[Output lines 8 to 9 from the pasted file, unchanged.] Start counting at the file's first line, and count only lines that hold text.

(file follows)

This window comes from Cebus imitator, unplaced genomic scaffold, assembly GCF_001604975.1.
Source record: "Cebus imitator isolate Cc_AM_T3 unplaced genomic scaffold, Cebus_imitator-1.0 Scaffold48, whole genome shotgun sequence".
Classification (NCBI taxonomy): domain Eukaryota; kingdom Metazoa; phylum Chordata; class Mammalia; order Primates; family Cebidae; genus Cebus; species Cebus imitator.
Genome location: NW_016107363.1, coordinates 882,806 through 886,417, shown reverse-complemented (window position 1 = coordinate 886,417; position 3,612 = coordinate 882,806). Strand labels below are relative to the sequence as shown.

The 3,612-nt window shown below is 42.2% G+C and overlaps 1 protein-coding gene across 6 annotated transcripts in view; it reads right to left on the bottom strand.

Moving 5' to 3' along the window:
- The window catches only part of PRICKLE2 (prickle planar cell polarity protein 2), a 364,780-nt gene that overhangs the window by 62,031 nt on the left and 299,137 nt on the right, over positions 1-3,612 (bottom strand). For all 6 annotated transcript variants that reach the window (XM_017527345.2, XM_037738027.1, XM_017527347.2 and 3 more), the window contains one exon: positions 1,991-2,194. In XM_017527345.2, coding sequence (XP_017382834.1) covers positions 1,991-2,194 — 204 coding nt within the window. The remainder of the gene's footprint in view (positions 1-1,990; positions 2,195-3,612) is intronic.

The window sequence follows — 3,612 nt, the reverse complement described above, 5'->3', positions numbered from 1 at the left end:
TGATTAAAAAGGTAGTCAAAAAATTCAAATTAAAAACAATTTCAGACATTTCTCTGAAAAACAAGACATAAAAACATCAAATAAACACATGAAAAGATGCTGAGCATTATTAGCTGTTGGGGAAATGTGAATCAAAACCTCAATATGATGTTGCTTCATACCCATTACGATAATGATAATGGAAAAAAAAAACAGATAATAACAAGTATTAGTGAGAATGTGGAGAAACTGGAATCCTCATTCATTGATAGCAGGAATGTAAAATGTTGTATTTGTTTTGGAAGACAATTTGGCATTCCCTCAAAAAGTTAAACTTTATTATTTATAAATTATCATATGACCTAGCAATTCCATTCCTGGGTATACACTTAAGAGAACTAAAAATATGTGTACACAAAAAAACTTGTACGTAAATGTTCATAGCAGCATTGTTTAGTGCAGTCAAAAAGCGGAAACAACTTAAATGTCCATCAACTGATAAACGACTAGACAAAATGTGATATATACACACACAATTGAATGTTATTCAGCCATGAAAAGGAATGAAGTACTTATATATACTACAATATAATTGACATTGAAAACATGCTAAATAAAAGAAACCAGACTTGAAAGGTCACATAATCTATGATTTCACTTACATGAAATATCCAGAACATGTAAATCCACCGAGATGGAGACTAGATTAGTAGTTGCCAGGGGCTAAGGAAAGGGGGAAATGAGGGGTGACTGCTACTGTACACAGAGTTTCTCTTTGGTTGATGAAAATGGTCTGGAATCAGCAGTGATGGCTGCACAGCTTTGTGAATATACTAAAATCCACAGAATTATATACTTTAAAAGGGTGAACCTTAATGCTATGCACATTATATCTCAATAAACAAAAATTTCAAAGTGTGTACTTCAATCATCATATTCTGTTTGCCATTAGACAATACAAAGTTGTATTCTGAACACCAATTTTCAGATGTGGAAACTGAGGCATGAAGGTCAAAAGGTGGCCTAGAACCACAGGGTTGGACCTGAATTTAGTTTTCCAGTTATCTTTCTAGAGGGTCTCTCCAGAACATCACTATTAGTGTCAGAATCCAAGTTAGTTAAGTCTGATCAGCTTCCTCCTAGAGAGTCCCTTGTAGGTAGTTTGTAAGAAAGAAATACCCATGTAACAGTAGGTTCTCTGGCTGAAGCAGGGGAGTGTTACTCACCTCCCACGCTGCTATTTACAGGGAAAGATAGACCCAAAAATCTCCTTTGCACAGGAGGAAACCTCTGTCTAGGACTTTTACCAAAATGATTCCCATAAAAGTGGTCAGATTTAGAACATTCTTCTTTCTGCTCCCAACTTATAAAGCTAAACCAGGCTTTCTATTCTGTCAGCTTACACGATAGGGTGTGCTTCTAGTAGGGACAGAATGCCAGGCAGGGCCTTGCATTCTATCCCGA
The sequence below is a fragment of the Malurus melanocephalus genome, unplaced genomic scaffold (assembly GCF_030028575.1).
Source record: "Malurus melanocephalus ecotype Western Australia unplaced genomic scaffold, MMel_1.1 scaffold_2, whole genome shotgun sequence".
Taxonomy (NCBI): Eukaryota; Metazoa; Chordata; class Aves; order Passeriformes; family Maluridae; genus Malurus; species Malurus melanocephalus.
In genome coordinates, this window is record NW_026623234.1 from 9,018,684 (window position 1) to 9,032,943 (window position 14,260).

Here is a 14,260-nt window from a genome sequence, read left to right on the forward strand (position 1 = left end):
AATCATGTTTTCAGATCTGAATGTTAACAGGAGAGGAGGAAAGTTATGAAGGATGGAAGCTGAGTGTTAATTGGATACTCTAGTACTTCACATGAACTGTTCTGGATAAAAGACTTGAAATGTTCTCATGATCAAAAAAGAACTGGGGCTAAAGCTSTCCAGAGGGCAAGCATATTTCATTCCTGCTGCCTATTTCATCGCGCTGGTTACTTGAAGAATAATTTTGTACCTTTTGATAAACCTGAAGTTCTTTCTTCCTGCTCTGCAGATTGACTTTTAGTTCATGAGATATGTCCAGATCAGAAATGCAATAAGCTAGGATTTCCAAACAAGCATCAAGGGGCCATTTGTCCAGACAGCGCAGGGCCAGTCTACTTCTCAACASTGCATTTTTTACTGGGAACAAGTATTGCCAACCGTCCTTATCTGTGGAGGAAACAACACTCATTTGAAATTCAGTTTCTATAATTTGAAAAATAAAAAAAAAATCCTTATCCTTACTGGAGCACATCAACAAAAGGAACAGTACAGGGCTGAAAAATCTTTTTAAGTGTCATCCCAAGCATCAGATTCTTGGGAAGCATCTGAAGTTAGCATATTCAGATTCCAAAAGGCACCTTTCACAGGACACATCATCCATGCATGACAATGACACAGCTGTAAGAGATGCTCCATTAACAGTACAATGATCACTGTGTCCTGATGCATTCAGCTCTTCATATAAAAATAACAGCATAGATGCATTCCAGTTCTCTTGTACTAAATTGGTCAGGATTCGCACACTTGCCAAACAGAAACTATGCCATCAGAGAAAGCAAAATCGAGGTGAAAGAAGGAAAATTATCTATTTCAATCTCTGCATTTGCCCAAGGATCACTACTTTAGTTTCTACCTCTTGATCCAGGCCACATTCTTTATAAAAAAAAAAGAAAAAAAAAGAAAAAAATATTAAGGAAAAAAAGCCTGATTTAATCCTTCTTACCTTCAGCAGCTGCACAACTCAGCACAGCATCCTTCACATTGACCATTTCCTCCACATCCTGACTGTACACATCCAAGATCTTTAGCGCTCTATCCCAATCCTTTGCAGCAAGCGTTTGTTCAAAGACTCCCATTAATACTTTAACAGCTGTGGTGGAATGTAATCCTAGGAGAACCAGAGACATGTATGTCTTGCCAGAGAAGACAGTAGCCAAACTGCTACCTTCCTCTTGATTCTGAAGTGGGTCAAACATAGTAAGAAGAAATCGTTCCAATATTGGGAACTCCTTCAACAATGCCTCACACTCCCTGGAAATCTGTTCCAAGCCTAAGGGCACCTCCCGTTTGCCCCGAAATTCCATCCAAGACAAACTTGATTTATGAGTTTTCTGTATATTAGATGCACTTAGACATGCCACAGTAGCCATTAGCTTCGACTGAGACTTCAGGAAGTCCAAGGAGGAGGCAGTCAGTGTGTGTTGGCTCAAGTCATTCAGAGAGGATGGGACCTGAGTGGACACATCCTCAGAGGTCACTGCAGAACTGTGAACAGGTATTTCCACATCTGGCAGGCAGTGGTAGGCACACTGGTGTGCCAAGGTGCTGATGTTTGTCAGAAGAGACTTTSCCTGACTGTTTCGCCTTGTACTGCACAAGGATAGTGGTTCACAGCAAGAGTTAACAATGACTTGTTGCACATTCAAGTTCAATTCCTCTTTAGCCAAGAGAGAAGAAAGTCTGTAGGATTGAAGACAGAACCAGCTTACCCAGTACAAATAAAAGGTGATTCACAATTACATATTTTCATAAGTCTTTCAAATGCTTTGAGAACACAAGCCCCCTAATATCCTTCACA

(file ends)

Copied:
The window sequence follows — 3,612 nt, the reverse complement described above, 5'->3', positions numbered from 1 at the left end:
TGATTAAAAAGGTAGTCAAAAAATTCAAATTAAAAACAATTTCAGACATTTCTCTGAAAAACAAGACATAAAAACATCAAATAAACACATGAAAAGATGCTGAGCATTATTAGCTGTTGGGGAAATGTGAATCAAAACCTCAATATGATGTTGCTTCATACCCATTACGATAATGATAATGGAAAAAAAAAACAGATAATAACAAGTATTAGTGAGAATGTGGAGAAACTGGAATCCTCATTCATTGATAGCAGGAATGTAAAATGTTGTATTTGTTTTGGAAGACAATTTGGCATTCCCTCAAAAAGTTAAACTTTATTATTTATAAATTATCATATGACCTAGCAATTCCATTCCTGGGTATACACTTAAGAGAACTAAAAATATGTGTACACAAAAAAACTTGTACGTAAATGTTCATAGCAGCATTGTTTAGTGCAGTCAAAAAGCGGAAACAACTTAAATGTCCATCAACTGATAAACGACTAGACAAAATGTGATATATACACACACAATTGAATGTTATTCAGCCATGAAAAGGAATGAAGTACTTATATATACTACAATATAATTGACATTGAAAACATGCTAAATAAAAGAAACCAGACTTGAAAGGTCACATAATCTATGATTTCACTTACATGAAATATCCAGAACATGTAAATCCACCGAGATGGAGACTAGATTAGTAGTTGCCAGGGGCTAAGGAAAGGGGGAAATGAGGGGTGACTGCTACTGTACACAGAGTTTCTCTTTGGTTGATGAAAATGGTCTGGAATCAGCAGTGATGGCTGCACAGCTTTGTGAATATACTAAAATCCACAGAATTATATACTTTAAAAGGGTGAACCTTAATGCTATGCACATTATATCTCAATAAACAAAAATTTCAAAGTGTGTACTTCAATCATCATATTCTGTTTGCCATTAGACAATACAAAGTTGTATTCTGAACACCAATTTTCAGATGTGGAAACTGAGGCATGAAGGTCAAAAGGTGGCCTAGAACCACAGGGTTGGACCTGAATTTAGTTTTCCAGTTATCTTTCTAGAGGGTCTCTCCAGAACATCACTATTAGTGTCAGAATCCAAGTTAGTTAAGTCTGATCAGCTTCCTCCTAGAGAGTCCCTTGTAGGTAGTTTGTAAGAAAGAAATACCCATGTAACAGTAGGTTCTCTGGCTGAAGCAGGGGAGTGTTACTCACCTCCCACGCTGCTATTTACAGGGAAAGATAGACCCAAAAATCTCCTTTGCACAGGAGGAAACCTCTGTCTAGGACTTTTACCAAAATGATTCCCATAAAAGTGGTCAGATTTAGAACATTCTTCTTTCTGCTCCCAACTTATAAAGCTAAACCAGGCTTTCTATTCTGTCAGCTTACACGATAGGGTGTGCTTCTAGTAGGGACAGAATGCCAGGCAGGGCCTTGCATTCTATCCCGA